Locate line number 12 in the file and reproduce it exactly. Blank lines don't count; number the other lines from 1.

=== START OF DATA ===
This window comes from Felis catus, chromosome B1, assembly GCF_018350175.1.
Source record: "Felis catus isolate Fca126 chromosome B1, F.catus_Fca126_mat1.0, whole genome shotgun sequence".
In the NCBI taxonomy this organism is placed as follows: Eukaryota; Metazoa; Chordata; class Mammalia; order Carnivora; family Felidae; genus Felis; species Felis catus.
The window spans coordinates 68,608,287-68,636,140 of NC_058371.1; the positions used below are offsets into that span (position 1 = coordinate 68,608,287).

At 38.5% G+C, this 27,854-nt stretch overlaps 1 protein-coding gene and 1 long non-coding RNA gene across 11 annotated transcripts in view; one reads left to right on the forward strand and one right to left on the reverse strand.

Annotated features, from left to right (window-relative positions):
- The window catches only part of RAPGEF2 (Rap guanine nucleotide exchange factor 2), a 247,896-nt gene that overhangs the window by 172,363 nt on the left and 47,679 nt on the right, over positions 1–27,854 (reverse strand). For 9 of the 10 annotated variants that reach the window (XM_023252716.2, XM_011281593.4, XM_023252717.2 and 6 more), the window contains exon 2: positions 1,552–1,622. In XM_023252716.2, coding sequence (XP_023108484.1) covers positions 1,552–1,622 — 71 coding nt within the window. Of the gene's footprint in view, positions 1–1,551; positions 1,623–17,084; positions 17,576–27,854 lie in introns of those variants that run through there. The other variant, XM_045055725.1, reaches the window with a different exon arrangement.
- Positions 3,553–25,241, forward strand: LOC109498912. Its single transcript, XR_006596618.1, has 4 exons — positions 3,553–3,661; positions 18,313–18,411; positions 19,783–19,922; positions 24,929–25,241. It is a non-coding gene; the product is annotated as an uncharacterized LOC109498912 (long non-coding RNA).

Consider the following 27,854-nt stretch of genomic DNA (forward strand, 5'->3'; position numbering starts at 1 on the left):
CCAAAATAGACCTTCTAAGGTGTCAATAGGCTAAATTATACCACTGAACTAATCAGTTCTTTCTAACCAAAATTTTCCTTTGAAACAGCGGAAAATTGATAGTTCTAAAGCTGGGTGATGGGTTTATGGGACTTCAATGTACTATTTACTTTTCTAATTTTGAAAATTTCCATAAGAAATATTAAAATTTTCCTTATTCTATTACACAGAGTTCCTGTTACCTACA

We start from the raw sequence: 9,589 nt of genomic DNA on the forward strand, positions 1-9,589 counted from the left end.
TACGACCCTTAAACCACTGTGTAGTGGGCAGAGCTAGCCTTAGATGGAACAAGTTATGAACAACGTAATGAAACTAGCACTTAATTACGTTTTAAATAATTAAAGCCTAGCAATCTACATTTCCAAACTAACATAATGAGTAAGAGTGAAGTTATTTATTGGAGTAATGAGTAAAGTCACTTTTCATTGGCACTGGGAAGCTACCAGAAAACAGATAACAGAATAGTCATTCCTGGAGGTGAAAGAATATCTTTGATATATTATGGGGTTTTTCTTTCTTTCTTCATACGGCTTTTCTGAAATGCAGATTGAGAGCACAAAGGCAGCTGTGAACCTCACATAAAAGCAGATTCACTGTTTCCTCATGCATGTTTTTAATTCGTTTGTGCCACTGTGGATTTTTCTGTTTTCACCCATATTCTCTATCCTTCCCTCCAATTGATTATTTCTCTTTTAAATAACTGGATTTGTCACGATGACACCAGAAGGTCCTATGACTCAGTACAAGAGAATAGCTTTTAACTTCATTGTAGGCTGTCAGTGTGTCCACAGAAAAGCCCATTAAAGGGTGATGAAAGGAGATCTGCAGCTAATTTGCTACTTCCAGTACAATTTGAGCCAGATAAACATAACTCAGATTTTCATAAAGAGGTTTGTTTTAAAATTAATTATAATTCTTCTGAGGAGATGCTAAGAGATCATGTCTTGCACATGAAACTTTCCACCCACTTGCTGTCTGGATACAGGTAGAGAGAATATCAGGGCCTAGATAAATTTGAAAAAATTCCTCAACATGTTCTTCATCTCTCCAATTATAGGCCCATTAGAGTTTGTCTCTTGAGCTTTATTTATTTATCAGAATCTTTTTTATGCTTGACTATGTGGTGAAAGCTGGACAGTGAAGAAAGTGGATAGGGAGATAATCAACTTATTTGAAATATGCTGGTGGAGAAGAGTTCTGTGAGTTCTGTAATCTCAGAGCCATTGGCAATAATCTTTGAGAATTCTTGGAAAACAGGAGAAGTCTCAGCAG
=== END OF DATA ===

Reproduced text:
TACGACCCTTAAACCACTGTGTAGTGGGCAGAGCTAGCCTTAGATGGAACAAGTTATGAACAACGTAATGAAACTAGCACTTAATTACGTTTTAAATAATTAAAGCCTAGCAATCTACATTTCCAAACTAACATAATGAGTAAGAGTGAAGTTATTTATTGGAGTAATGAGTAAAGTCACTTTTCATTGGCACTGGGAAGCTACCAGAAAACAGATAACAGAATAGTCATTCCTGGAGGTGAAAGAATATCTTTGATATATTATGGGGTTTTTCTTTCTTTCTTCATACGGCTTTTCTGAAATGCAGATTGAGAGCACAAAGGCAGCTGTGAACCTCACATAAAAGCAGATTCACTGTTTCCTCATGCATGTTTTTAATTCGTTTGTGCCACTGTGGATTTTTCTGTTTTCACCCATATTCTCTATCCTTCCCTCCAATTGATTATTTCTCTTTTAAATAACTGGATTTGTCACGATGACACCAGAAGGTCCTATGACTCAGTACAAGAGAATAGCTTTTAACTTCATTGTAGGCTGTCAGTGTGTCCACAGAAAAGCCCATTAAAGGGTGATGAAAGGAGATCTGCAGCTAATTTGCTACTTCCAGTACAATTTGAGCCAGATAAACATAACTCAGATTTTCATAAAGAGGTTTGTTTTAAAATTAATTATAATTCTTCTGAGGAGATGCTAAGAGATCATGTCTTGCACATGAAACTTTCCACCCACTTGCTGTCTGGATACAGGTAGAGAGAATATCAGGGCCTAGATAAATTTGAAAAAATTCCTCAACATGTTCTTCATCTCTCCAATTATAGGCCCATTAGAGTTTGTCTCTTGAGCTTTATTTATTTATCAGAATCTTTTTTATGCTTGACTATGTGGTGAAAGCTGGACAGTGAAGAAAGTGGATAGGGAGATAATCAACTTATTTGAAATATGCTGGTGGAGAAGAGTTCTGTGAGTTCTGTAATCTCAGAGCCATTGGCAATAATCTTTGAGAATTCTTGGAAAACAGGAGAAGTCTCAGCAG